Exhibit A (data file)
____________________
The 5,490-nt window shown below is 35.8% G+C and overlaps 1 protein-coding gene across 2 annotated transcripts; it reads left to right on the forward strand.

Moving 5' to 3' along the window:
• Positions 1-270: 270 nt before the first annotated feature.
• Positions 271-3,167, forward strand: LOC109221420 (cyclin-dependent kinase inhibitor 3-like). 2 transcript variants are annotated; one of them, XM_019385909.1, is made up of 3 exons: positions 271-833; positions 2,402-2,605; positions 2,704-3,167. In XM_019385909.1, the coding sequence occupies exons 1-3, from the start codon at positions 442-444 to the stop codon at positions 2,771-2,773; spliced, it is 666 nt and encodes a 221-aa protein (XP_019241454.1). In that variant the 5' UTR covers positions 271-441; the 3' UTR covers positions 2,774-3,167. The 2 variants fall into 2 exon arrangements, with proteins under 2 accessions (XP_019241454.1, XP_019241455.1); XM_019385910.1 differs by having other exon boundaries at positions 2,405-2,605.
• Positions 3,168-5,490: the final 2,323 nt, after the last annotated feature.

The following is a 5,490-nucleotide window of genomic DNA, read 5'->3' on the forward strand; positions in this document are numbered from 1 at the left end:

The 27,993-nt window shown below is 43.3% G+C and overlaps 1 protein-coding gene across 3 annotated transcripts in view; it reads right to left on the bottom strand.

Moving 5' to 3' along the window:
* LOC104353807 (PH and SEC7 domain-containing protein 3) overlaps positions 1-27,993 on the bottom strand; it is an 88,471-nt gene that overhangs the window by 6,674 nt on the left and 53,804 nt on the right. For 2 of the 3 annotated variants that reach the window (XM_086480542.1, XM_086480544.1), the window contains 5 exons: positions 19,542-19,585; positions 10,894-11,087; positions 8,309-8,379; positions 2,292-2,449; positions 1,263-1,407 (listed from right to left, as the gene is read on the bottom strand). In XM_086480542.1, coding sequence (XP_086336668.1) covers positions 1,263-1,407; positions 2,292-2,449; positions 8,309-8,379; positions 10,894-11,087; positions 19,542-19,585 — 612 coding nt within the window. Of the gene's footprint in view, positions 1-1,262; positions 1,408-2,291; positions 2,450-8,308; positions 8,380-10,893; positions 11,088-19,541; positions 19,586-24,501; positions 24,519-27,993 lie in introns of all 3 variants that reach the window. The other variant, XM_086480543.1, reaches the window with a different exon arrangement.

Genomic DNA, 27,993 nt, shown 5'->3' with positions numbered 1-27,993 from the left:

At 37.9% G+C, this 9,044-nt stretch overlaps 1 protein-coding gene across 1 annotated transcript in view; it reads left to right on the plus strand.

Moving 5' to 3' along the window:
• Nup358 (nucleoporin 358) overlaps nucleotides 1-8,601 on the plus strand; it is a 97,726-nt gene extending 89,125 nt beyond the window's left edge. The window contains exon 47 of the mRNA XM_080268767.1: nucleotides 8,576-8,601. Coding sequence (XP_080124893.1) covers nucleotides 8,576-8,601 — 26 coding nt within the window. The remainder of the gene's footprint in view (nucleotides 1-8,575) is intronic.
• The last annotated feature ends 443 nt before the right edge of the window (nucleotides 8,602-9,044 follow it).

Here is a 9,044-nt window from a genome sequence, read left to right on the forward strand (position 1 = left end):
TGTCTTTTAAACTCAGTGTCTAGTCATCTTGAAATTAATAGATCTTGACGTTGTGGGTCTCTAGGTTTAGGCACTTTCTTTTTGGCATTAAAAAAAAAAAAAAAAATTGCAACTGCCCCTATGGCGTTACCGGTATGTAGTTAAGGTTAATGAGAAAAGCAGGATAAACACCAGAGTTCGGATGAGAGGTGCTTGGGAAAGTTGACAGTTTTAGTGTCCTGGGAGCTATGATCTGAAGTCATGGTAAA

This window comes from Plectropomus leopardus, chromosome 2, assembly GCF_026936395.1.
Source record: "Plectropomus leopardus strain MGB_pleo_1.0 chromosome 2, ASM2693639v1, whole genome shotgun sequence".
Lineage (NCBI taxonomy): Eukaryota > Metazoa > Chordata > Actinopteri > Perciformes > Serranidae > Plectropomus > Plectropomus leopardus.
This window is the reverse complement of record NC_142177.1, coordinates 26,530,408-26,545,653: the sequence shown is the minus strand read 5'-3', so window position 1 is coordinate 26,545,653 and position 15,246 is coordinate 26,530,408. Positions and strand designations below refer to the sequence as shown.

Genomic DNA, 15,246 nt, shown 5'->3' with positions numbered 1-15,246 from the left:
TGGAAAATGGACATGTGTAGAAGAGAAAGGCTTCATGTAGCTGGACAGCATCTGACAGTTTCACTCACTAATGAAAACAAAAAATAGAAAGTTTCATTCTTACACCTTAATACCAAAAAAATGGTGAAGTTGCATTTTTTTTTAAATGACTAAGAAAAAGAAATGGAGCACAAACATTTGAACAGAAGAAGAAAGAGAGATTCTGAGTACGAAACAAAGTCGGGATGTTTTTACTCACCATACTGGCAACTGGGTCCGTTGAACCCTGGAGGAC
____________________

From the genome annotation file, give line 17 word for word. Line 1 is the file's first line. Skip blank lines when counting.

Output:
This window comes from Plectropomus leopardus, chromosome 2, assembly GCF_026936395.1.